“Associated Forces” has a legal meaning . . . but it’s not “every group that calls itself al Qaeda”

Daphne reports that at a House Armed Services hearing today, Christopher Swift of the UVa Center for National Security Law emphasized that “the United States has to stop lumping together every group that calls itself ‘al Qaeda’ and assuming it’s an ‘associated force’ worth fighting militarily.  Many of these groups are instead creating or responding to ‘regional crises’ with ‘unique causes, characteristics, and consequences.’  Failure to distinguish the threats they pose ‘weaken[s] the consistency and perceived legitimacy of our operations.'”

One small problem with this criticism:  The United States — unlike many media sources — does not “lump together” every group that uses the “al Qaeda” moniker, let alone consider each of them an “associated force” against whom lethal force may be used.

As Jeh Johnson, then DOD General Counsel, explained on behalf of the Administration two years ago:

Nor is the concept of an “associated force” an open-ended one, as some suggest.  This concept, too, has been upheld by the courts in the detention context [FN:  See, e.g., Barhoumi v. Obama, 609 F.3d 416, 432 (D.C. Cir. 2010); Hamlily v. Obama, 616 F. Supp. 2d 63, 74-75 (D.D.C. 2009); Gherebi v. Obama, 609 F. Supp. 2d 43, 69 (D.D.C. 2009).], and it is based on the well-established concept of co-belligerency in the law of war.  The concept has become more relevant over time, as al Qaeda has, over the last 10 years, become more de-centralized, and relies more on associates to carry out its terrorist aims.

An “associated force,” as we interpret the phrase, has two characteristics to it: (1) an organized, armed group that has entered the fight alongside al Qaeda, and (2) is a co-belligerent with al Qaeda in hostilities against the United States or its coalition partners.  In other words, the group must not only be aligned with al Qaeda.  It must have also entered the fight against the United States or its coalition partners.  Thus, an “associated force” is not any terrorist group in the world that merely embraces the al Qaeda ideology. More is required before we draw the legal conclusion that the group fits within the statutory authorization for the use of military force passed by the Congress in 2001.

And what of all those groups that fancy themselves part of al Qaeda?  Doesn’t the Administration treat them as if they are al Qaeda, and thus part of an armed conflict with the United States, such that their forces may be targeted with lethal force?

No.

In a recent interview with the President (which Harold flagged earlier), David Remnick “pointed out that the flag of Al Qaeda is now flying in Falluja, in Iraq, and among various rebel factions in Syria; Al Qaeda has asserted a presence in parts of Africa, too.”  This was the President’s response:

“The analogy we use around here sometimes, and I think is accurate, is if a jayvee team puts on Lakers uniforms that doesn’t make them Kobe Bryant,” Obama said, resorting to an uncharacteristically flip analogy. “I think there is a distinction between the capacity and reach of a bin Laden and a network that is actively planning major terrorist plots against the homeland versus jihadists who are engaged in various local power struggles and disputes, often sectarian.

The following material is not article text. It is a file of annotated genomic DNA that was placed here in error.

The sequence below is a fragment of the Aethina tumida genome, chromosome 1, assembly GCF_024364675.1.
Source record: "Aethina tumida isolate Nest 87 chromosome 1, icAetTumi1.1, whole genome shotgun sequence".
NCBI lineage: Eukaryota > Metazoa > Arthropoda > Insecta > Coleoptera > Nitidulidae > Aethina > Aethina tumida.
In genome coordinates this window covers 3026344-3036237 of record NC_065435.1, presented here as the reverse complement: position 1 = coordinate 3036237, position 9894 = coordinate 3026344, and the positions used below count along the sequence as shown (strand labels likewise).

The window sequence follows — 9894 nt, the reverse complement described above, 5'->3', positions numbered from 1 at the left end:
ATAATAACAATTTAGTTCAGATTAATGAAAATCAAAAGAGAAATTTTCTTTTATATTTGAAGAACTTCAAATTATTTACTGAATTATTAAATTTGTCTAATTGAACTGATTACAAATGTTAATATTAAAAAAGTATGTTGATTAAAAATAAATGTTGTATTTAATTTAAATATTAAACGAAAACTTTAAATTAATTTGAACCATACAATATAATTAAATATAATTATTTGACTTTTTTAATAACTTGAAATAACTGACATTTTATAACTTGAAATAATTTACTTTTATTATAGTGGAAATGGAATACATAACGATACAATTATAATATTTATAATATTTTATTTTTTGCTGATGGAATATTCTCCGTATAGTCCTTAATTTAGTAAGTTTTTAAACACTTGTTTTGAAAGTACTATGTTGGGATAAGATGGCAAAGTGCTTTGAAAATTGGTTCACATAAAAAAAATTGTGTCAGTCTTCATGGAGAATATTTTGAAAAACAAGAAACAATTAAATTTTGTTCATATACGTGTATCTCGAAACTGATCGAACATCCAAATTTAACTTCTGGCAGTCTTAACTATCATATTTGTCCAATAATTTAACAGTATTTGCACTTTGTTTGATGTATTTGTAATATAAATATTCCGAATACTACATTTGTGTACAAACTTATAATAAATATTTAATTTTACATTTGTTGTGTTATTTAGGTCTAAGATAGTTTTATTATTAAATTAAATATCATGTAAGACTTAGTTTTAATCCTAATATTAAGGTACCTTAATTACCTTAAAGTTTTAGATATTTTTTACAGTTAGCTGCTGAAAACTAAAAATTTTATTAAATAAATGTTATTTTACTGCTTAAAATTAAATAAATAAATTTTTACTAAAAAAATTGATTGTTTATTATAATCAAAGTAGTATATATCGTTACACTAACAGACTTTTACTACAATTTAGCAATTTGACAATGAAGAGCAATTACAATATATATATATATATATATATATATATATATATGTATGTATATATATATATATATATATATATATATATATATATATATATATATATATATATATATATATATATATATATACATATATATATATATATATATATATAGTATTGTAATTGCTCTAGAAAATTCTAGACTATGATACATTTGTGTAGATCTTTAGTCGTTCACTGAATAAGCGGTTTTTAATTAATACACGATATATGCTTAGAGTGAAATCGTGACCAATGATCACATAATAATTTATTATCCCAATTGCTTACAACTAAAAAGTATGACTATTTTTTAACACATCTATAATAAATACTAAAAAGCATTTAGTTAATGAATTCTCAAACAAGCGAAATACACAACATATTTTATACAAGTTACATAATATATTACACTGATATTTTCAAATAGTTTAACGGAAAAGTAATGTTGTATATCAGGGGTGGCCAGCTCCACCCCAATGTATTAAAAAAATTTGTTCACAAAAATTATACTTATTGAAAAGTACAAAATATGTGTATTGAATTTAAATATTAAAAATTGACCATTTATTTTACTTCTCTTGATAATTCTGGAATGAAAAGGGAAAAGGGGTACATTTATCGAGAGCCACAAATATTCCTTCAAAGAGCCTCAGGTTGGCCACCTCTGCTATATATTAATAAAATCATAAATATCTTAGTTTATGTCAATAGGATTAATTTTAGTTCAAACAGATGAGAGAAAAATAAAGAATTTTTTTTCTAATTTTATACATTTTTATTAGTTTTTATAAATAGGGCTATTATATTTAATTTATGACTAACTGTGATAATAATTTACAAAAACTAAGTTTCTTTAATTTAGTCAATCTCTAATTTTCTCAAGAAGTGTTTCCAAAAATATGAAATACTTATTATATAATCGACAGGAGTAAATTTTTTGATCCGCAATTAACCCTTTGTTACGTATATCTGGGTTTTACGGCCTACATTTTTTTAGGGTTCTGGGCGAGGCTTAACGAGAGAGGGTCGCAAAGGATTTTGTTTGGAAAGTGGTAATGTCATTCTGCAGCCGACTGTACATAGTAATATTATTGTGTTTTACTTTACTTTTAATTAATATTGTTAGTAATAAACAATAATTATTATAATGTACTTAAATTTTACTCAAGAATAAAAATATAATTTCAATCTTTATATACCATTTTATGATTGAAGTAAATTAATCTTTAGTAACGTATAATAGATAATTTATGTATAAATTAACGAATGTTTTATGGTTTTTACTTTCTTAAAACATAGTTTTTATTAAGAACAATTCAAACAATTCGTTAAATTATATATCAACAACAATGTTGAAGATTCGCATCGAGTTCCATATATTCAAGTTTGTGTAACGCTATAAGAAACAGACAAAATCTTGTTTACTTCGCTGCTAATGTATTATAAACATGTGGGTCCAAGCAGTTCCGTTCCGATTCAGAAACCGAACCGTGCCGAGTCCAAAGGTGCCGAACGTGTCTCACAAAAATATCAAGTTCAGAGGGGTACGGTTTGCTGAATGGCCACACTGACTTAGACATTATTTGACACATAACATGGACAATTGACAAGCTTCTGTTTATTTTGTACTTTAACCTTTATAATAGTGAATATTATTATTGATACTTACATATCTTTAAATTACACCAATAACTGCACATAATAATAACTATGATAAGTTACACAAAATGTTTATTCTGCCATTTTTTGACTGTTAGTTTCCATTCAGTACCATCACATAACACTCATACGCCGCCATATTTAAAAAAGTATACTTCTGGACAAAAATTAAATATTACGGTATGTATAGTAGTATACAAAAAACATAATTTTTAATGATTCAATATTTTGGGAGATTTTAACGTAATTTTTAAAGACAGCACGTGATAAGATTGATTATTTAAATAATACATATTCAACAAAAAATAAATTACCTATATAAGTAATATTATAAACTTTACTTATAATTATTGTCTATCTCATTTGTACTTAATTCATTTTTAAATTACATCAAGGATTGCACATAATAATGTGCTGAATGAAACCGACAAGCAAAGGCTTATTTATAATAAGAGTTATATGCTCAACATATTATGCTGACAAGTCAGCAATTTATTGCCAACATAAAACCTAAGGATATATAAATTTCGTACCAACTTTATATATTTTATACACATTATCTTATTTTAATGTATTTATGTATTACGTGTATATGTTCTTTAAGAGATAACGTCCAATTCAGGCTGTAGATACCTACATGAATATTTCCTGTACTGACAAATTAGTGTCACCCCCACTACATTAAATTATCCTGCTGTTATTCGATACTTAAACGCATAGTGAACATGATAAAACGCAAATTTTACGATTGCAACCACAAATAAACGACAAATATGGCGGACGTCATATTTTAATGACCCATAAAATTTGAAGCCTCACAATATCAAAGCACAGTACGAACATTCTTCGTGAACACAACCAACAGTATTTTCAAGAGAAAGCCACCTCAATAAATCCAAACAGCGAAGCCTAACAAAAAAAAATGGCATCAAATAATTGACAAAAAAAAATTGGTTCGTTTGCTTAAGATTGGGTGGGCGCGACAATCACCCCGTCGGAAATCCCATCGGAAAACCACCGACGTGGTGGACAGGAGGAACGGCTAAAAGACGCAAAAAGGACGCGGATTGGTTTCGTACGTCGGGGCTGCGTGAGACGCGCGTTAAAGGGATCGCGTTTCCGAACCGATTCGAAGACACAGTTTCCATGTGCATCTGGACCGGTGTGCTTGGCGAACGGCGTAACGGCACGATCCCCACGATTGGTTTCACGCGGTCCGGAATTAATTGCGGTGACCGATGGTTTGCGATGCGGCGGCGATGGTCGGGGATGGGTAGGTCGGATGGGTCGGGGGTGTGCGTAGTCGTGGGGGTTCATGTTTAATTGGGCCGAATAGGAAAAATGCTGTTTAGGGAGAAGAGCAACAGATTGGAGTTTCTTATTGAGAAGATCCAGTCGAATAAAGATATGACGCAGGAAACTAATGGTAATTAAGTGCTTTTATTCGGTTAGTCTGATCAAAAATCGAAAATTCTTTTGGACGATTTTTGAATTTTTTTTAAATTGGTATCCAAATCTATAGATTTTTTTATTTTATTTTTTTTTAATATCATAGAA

“Let’s just keep in mind, Falluja is a profoundly conservative Sunni city in a country that, independent of anything we do, is deeply divided along sectarian lines. And how we think about terrorism has to be defined and specific enough that it doesn’t lead us to think that any horrible actions that take place around the world that are motivated in part by an extremist Islamic ideology are a direct threat to us or something that we have to wade into.”

He went on, “You have a schism between Sunni and Shia throughout the region that is profound. Some of it is directed or abetted by states who are in contests for power there. You have failed states that are just dysfunctional, and various warlords and thugs and criminals are trying to gain leverage or a foothold so that they can control resources, populations, territory. . . . And failed states, conflict, refugees, displacement—all that stuff has an impact on our long-term security. But how we approach those problems and the resources that we direct toward those problems is not going to be exactly the same as how we think about a transnational network of operatives who want to blow up the World Trade Center. We have to be able to distinguish between these problems analytically, so that we’re not using a pliers where we need a hammer, or we’re not using a battalion when what we should be doing is partnering with the local government to train their police force more effectively, improve their intelligence capacities.”

For much more on how this Administration deals with terrorist groups other than “associated forces,” including some that are, or that purport to be, affiliates of al-Qaeda, or inspired by al Qaeda–that is to say, “groups and individuals against whom the United States is not authorized to use force based on the authorities granted by the [AUMF]”–see the President’s National Strategy on Counterterrrorism.  (The quotation, and the distinction, are from footnote 1 of the Strategy.) 

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Marty Lederman

Professor at the Georgetown University Law Center Follow him on Twitter (@marty_lederman).